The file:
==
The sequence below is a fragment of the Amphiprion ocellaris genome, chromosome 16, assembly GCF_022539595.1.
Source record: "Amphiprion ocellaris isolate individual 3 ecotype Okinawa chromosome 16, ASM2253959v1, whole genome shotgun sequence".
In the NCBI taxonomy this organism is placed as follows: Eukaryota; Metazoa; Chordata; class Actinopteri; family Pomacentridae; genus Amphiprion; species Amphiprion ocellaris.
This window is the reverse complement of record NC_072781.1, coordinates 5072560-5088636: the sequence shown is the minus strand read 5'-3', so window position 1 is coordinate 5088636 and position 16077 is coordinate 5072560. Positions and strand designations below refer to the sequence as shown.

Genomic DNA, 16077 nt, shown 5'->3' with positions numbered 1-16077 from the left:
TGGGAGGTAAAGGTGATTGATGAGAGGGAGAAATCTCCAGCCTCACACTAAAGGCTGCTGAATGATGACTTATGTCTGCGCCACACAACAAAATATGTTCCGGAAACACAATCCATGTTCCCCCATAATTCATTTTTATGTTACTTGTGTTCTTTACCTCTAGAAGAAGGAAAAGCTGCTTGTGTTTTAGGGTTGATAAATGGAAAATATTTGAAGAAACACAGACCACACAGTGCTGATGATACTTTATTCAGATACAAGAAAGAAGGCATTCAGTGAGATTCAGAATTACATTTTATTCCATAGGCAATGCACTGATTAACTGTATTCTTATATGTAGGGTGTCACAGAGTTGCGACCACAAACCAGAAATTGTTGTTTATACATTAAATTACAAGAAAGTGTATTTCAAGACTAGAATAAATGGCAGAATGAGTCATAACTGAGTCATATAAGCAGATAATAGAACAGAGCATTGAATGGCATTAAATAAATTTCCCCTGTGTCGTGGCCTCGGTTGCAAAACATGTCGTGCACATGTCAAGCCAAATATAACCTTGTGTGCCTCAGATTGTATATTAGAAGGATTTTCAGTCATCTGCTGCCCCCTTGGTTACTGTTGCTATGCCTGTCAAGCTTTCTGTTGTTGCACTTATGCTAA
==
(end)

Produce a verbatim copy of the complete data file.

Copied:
The sequence below is a fragment of the Amphiprion ocellaris genome, chromosome 16, assembly GCF_022539595.1.
Source record: "Amphiprion ocellaris isolate individual 3 ecotype Okinawa chromosome 16, ASM2253959v1, whole genome shotgun sequence".
In the NCBI taxonomy this organism is placed as follows: Eukaryota; Metazoa; Chordata; class Actinopteri; family Pomacentridae; genus Amphiprion; species Amphiprion ocellaris.
This window is the reverse complement of record NC_072781.1, coordinates 5072560-5088636: the sequence shown is the minus strand read 5'-3', so window position 1 is coordinate 5088636 and position 16077 is coordinate 5072560. Positions and strand designations below refer to the sequence as shown.

Genomic DNA, 16077 nt, shown 5'->3' with positions numbered 1-16077 from the left:
TGGGAGGTAAAGGTGATTGATGAGAGGGAGAAATCTCCAGCCTCACACTAAAGGCTGCTGAATGATGACTTATGTCTGCGCCACACAACAAAATATGTTCCGGAAACACAATCCATGTTCCCCCATAATTCATTTTTATGTTACTTGTGTTCTTTACCTCTAGAAGAAGGAAAAGCTGCTTGTGTTTTAGGGTTGATAAATGGAAAATATTTGAAGAAACACAGACCACACAGTGCTGATGATACTTTATTCAGATACAAGAAAGAAGGCATTCAGTGAGATTCAGAATTACATTTTATTCCATAGGCAATGCACTGATTAACTGTATTCTTATATGTAGGGTGTCACAGAGTTGCGACCACAAACCAGAAATTGTTGTTTATACATTAAATTACAAGAAAGTGTATTTCAAGACTAGAATAAATGGCAGAATGAGTCATAACTGAGTCATATAAGCAGATAATAGAACAGAGCATTGAATGGCATTAAATAAATTTCCCCTGTGTCGTGGCCTCGGTTGCAAAACATGTCGTGCACATGTCAAGCCAAATATAACCTTGTGTGCCTCAGATTGTATATTAGAAGGATTTTCAGTCATCTGCTGCCCCCTTGGTTACTGTTGCTATGCCTGTCAAGCTTTCTGTTGTTGCACTTATGCTAA